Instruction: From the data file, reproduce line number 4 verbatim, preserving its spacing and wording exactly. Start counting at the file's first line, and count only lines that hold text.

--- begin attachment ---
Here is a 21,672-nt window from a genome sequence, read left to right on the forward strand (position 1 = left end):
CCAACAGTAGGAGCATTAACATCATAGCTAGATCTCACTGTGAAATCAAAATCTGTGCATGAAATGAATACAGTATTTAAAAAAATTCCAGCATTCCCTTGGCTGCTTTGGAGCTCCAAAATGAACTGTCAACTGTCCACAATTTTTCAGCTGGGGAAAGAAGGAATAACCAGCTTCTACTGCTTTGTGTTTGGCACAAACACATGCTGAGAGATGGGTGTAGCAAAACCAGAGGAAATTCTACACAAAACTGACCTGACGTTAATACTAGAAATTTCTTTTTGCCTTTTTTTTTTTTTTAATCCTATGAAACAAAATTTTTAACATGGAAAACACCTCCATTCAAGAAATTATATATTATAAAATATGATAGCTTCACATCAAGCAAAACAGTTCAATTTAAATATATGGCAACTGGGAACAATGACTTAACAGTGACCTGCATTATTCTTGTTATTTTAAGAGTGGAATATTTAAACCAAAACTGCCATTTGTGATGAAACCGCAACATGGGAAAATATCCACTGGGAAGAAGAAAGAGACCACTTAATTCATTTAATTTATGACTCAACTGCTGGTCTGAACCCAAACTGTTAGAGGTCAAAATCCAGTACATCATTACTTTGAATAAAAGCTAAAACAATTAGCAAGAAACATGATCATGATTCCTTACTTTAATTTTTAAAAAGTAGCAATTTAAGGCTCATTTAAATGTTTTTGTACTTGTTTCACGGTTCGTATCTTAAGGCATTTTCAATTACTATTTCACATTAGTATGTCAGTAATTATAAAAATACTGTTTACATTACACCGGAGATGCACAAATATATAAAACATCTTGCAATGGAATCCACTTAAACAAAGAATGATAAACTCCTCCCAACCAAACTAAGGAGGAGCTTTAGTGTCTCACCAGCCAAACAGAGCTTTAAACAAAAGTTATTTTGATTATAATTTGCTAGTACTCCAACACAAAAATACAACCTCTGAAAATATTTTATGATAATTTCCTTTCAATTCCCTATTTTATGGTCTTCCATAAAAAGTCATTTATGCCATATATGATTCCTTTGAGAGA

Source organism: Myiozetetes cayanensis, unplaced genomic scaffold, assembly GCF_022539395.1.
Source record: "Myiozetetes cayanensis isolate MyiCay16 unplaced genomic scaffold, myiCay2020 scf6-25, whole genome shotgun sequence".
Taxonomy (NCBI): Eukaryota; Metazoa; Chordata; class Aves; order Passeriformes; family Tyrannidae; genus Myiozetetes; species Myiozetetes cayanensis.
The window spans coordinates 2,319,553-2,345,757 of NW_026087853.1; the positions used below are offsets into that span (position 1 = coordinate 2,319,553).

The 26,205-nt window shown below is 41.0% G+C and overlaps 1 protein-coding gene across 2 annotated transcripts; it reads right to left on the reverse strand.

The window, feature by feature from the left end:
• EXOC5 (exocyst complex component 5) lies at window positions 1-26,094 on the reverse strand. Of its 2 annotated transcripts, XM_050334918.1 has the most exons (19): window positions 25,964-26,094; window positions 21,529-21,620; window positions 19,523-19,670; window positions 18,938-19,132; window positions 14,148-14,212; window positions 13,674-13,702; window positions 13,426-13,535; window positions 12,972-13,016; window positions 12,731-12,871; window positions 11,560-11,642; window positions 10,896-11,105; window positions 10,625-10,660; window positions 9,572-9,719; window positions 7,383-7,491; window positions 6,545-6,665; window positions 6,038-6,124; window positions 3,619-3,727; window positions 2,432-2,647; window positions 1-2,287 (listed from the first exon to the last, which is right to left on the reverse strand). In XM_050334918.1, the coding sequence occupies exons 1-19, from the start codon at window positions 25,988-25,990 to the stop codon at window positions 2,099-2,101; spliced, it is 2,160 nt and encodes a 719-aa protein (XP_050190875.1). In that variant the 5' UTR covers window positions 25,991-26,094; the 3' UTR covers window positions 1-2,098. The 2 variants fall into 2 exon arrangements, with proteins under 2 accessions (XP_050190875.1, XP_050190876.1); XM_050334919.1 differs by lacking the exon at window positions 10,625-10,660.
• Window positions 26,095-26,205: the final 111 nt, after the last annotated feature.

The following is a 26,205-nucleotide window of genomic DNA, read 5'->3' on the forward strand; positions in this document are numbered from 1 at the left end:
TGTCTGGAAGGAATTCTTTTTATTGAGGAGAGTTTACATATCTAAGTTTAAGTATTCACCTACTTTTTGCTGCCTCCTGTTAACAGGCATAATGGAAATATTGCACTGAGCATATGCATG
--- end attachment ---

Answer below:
Source record: "Myiozetetes cayanensis isolate MyiCay16 unplaced genomic scaffold, myiCay2020 scf6-25, whole genome shotgun sequence".